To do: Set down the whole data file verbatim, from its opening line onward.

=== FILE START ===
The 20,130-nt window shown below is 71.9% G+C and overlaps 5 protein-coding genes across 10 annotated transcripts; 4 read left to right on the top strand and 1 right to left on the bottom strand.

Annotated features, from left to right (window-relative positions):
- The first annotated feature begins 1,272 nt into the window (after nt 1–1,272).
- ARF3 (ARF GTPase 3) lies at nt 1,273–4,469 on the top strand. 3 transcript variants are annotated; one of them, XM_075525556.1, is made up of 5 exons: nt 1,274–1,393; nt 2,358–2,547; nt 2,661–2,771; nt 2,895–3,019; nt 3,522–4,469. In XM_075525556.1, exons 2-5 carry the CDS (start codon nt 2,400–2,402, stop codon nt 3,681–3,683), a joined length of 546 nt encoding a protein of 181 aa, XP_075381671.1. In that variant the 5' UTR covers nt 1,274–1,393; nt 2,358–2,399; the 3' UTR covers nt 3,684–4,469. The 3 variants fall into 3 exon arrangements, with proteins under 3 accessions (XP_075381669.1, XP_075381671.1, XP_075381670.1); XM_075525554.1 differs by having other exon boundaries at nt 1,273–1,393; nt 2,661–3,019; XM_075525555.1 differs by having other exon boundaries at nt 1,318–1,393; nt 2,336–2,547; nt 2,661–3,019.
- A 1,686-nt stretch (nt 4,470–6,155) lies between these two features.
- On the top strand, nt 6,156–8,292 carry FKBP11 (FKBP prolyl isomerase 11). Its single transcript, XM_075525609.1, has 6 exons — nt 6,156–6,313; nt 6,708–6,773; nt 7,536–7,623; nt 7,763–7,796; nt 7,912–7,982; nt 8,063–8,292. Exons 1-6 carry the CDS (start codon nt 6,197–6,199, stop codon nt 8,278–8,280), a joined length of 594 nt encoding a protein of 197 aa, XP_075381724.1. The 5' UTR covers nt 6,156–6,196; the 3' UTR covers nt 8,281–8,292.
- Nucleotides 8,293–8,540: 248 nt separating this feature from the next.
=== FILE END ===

The 20,130-nt window shown below is 71.9% G+C and overlaps 5 protein-coding genes across 10 annotated transcripts; 4 read left to right on the top strand and 1 right to left on the bottom strand.

Annotated features, from left to right (window-relative positions):
- The first annotated feature begins 1,272 nt into the window (after nt 1–1,272).
- ARF3 (ARF GTPase 3) lies at nt 1,273–4,469 on the top strand. 3 transcript variants are annotated; one of them, XM_075525556.1, is made up of 5 exons: nt 1,274–1,393; nt 2,358–2,547; nt 2,661–2,771; nt 2,895–3,019; nt 3,522–4,469. In XM_075525556.1, exons 2-5 carry the CDS (start codon nt 2,400–2,402, stop codon nt 3,681–3,683), a joined length of 546 nt encoding a protein of 181 aa, XP_075381671.1. In that variant the 5' UTR covers nt 1,274–1,393; nt 2,358–2,399; the 3' UTR covers nt 3,684–4,469. The 3 variants fall into 3 exon arrangements, with proteins under 3 accessions (XP_075381669.1, XP_075381671.1, XP_075381670.1); XM_075525554.1 differs by having other exon boundaries at nt 1,273–1,393; nt 2,661–3,019; XM_075525555.1 differs by having other exon boundaries at nt 1,318–1,393; nt 2,336–2,547; nt 2,661–3,019.
- A 1,686-nt stretch (nt 4,470–6,155) lies between these two features.
- On the top strand, nt 6,156–8,292 carry FKBP11 (FKBP prolyl isomerase 11). Its single transcript, XM_075525609.1, has 6 exons — nt 6,156–6,313; nt 6,708–6,773; nt 7,536–7,623; nt 7,763–7,796; nt 7,912–7,982; nt 8,063–8,292. Exons 1-6 carry the CDS (start codon nt 6,197–6,199, stop codon nt 8,278–8,280), a joined length of 594 nt encoding a protein of 197 aa, XP_075381724.1. The 5' UTR covers nt 6,156–6,196; the 3' UTR covers nt 8,281–8,292.
- Nucleotides 8,293–8,540: 248 nt separating this feature from the next.